The Oceanic Preservation Society
Recent stories about Orcas killing their trainers in Sea World and shark tanks cracking in Dubai reminded me of this man. Ric O'Barry was one of the principle trainers for Flipper, the famous TV dolphin. For years Ric's livelihood was training these wild animals to 'act' and perform. He obviously loved them but as he now says 'be careful what you mean by love.' One day one of Ric's favourite dolphin swam up to him and simply stopped breathing and died. Unlike humans, breathing is not automatic, dolphins can choose not to breathe. Ric was convinced this dolphin was so depressed with her captivity she opted for suicide. Just ponder that, an animal choosing to die. Ric there and then knew that he had to undo everything he had created. He has spent his life since working towards liberating dolphins from captivity. He risks his freedom and his life, serving penance for his role in establishing the horror show that are 'marine sanctuaries.'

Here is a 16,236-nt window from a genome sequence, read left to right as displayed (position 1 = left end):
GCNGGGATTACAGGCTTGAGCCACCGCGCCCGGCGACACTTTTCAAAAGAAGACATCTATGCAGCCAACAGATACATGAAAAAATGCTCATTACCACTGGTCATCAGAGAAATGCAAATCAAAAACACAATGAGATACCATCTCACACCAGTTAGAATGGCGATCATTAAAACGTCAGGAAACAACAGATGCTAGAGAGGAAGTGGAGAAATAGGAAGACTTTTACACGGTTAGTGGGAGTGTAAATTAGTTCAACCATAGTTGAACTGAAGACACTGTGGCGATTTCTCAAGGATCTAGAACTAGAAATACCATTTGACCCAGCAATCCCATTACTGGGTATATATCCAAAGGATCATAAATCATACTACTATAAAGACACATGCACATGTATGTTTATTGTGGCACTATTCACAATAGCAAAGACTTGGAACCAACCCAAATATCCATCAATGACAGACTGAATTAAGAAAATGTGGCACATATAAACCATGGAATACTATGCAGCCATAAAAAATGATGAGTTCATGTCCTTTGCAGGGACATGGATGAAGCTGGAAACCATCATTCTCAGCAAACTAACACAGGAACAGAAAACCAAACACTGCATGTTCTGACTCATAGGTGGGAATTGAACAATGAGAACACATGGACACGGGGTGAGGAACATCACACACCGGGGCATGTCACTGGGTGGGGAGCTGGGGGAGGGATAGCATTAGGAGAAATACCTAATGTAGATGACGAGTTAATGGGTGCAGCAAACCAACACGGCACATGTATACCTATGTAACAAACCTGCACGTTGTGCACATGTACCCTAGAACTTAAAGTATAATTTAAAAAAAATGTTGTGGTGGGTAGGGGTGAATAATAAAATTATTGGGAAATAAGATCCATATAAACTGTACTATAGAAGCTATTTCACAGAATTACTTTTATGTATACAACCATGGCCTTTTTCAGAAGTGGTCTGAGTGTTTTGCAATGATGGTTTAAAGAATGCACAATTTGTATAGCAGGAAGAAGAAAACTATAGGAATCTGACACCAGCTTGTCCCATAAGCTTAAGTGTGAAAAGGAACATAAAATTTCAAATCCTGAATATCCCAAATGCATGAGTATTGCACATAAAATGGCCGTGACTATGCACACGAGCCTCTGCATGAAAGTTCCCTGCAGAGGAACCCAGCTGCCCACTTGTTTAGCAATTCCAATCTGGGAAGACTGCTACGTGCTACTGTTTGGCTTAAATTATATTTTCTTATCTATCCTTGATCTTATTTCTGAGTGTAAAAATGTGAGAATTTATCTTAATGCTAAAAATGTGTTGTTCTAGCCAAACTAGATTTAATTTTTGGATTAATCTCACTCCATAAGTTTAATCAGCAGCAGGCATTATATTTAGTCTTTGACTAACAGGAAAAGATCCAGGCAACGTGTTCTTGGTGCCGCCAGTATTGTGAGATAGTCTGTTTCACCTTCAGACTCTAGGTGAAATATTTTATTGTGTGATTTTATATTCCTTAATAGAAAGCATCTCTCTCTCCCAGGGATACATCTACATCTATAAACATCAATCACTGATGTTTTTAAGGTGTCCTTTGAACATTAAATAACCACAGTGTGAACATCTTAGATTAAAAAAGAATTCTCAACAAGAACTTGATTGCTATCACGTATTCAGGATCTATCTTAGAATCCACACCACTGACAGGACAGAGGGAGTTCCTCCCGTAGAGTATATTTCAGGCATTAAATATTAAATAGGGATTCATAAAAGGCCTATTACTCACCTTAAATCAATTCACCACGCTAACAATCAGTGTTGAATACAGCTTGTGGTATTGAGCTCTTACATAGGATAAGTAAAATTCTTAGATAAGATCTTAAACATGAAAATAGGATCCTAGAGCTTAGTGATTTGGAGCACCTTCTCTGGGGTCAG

Ric says humans spent years trying to get dolphins to behave like humans, using hand signals to try and 'teach' them. But dolphins don't have hands. And he eventually realized that they might well have more to teach us than us them, but not in captivity. One thing is clear, captive marine animals suffer mental illness. Removing them from the wild causes psychosis.
And this is perhaps where they can teach us what we are just beginning to understand, our own collective insanity is in large part due to our own removal from the wild. The atrocities we commit against each other and other inhabitants of this planet are perhaps not as 'natural' as some pessimists like to view human nature. You can't expect to understand a whale or dolphin's natural behavior while it is deprived of its primary sense (sound) and locked in a tank. And you can't expect to understand humanity's potential while we are trapped within our own cages.
Ric O' Barry's atonement is one effort to tear down the cage for us all. One day we'll leap out.
Now watch The Cove